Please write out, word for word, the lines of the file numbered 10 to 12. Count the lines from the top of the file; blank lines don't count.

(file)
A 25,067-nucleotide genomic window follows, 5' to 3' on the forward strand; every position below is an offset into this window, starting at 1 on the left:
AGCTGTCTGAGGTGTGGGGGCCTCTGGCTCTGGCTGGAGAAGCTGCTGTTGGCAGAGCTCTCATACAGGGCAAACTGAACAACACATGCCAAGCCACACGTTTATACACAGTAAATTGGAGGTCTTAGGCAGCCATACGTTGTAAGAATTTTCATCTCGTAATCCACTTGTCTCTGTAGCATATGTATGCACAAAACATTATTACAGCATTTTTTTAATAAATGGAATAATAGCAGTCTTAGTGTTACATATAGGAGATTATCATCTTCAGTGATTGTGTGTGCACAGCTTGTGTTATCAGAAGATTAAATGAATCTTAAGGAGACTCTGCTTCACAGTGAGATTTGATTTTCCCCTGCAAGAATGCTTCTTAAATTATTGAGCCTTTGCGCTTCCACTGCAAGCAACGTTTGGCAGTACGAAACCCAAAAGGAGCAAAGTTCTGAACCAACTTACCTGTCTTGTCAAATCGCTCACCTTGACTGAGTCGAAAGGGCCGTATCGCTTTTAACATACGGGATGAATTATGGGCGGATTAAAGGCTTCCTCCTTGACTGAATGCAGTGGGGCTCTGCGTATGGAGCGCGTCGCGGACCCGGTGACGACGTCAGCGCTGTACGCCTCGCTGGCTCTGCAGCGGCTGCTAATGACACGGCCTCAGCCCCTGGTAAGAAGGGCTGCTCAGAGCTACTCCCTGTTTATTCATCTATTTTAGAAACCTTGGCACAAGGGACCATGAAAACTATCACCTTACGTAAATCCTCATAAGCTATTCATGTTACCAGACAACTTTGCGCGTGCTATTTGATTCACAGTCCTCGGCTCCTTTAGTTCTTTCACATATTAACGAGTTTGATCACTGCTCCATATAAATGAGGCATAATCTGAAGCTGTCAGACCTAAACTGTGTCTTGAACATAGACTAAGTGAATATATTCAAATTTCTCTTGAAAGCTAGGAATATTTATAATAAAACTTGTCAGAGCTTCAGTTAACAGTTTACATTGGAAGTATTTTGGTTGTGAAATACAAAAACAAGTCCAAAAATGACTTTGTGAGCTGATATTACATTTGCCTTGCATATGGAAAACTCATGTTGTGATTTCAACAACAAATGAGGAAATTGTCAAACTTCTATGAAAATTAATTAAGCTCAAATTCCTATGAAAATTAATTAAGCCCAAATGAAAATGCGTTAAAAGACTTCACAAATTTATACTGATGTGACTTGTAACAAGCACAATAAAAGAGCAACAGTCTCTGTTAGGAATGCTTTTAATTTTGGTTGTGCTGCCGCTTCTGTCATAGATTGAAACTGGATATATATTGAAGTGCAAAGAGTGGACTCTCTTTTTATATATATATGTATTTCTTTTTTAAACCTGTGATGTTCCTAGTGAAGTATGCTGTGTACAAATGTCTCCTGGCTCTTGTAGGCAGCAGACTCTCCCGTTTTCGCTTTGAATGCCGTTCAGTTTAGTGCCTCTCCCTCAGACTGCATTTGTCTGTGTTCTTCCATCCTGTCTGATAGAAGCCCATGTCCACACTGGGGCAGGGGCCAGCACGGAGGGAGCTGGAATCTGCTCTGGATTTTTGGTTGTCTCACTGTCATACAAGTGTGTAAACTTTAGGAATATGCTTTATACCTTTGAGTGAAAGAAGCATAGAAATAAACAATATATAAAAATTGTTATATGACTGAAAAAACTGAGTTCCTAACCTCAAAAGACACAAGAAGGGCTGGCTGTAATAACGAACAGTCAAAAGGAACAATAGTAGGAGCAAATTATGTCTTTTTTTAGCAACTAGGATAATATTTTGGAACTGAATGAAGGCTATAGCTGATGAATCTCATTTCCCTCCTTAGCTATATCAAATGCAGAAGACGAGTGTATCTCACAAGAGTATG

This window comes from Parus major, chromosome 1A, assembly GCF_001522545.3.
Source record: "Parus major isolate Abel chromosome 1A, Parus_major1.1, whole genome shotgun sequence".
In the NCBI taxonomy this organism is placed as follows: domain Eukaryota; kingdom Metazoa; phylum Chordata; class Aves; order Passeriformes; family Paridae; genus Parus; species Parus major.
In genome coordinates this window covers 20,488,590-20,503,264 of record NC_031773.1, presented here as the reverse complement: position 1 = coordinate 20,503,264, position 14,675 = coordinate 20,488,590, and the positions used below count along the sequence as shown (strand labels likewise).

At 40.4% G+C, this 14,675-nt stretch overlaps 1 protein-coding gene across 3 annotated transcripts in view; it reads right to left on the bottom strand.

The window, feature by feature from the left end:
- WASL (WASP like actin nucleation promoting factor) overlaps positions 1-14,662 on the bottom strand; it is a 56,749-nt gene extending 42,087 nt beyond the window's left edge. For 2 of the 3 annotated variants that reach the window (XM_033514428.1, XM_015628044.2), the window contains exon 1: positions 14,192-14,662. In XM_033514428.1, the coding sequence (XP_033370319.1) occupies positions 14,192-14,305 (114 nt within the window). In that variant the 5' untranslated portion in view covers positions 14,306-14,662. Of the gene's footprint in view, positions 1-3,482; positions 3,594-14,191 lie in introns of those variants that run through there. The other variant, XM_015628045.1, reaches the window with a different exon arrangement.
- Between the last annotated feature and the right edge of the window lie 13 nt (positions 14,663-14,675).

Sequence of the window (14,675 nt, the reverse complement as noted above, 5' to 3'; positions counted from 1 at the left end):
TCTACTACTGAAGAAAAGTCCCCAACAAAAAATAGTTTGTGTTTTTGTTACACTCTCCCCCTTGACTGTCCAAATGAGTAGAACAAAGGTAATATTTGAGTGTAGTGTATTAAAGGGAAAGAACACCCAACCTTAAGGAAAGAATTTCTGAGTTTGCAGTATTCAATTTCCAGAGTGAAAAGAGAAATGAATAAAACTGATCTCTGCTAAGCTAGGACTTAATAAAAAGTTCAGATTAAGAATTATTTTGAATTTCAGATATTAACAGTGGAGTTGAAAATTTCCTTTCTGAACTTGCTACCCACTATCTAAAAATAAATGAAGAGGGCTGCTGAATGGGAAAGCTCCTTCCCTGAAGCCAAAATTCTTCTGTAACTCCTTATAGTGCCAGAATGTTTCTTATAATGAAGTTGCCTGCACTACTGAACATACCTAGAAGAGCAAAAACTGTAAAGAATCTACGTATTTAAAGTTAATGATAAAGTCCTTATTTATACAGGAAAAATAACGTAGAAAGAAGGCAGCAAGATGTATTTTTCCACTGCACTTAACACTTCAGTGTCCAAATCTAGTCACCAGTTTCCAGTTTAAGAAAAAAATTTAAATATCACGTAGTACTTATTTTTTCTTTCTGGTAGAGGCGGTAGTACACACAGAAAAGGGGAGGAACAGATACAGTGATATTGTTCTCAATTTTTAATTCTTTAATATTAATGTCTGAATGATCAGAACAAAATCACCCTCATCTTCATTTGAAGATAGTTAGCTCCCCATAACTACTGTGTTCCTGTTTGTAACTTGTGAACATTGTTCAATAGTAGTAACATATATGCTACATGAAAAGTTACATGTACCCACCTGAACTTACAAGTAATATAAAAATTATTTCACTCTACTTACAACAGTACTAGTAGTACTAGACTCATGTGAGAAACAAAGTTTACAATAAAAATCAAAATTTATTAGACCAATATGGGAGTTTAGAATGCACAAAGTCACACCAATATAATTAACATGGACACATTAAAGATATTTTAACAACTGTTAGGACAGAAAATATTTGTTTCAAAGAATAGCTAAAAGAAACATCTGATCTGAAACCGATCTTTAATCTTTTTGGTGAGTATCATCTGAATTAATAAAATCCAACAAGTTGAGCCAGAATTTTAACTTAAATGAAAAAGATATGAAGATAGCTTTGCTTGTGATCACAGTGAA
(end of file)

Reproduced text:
- Between the last annotated feature and the right edge of the window lie 13 nt (positions 14,663-14,675).

Sequence of the window (14,675 nt, the reverse complement as noted above, 5' to 3'; positions counted from 1 at the left end):
TCTACTACTGAAGAAAAGTCCCCAACAAAAAATAGTTTGTGTTTTTGTTACACTCTCCCCCTTGACTGTCCAAATGAGTAGAACAAAGGTAATATTTGAGTGTAGTGTATTAAAGGGAAAGAACACCCAACCTTAAGGAAAGAATTTCTGAGTTTGCAGTATTCAATTTCCAGAGTGAAAAGAGAAATGAATAAAACTGATCTCTGCTAAGCTAGGACTTAATAAAAAGTTCAGATTAAGAATTATTTTGAATTTCAGATATTAACAGTGGAGTTGAAAATTTCCTTTCTGAACTTGCTACCCACTATCTAAAAATAAATGAAGAGGGCTGCTGAATGGGAAAGCTCCTTCCCTGAAGCCAAAATTCTTCTGTAACTCCTTATAGTGCCAGAATGTTTCTTATAATGAAGTTGCCTGCACTACTGAACATACCTAGAAGAGCAAAAACTGTAAAGAATCTACGTATTTAAAGTTAATGATAAAGTCCTTATTTATACAGGAAAAATAACGTAGAAAGAAGGCAGCAAGATGTATTTTTCCACTGCACTTAACACTTCAGTGTCCAAATCTAGTCACCAGTTTCCAGTTTAAGAAAAAAATTTAAATATCACGTAGTACTTATTTTTTCTTTCTGGTAGAGGCGGTAGTACACACAGAAAAGGGGAGGAACAGATACAGTGATATTGTTCTCAATTTTTAATTCTTTAATATTAATGTCTGAATGATCAGAACAAAATCACCCTCATCTTCATTTGAAGATAGTTAGCTCCCCATAACTACTGTGTTCCTGTTTGTAACTTGTGAACATTGTTCAATAGTAGTAACATATATGCTACATGAAAAGTTACATGTACCCACCTGAACTTACAAGTAATATAAAAATTATTTCACTCTACTTACAACAGTACTAGTAGTACTAGACTCATGTGAGAAACAAAGTTTACAATAAAAATCAAAATTTATTAGACCAATATGGGAGTTTAGAATGCACAAAGTCACACCAATATAATTAACATGGACACATTAAAGATATTTTAACAACTGTTAGGACAGAAAATATTTGTTTCAAAGAATAGCTAAAAGAAACATCTGATCTGAAACCGATCTTTAATCTTTTTGGTGAGTATCATCTGAATTAATAAAATCCAACAAGTTGAGCCAGAATTTTAACTTAAATGAAAAAGATATGAAGATAGCTTTGCTTGTGATCACAGTGAA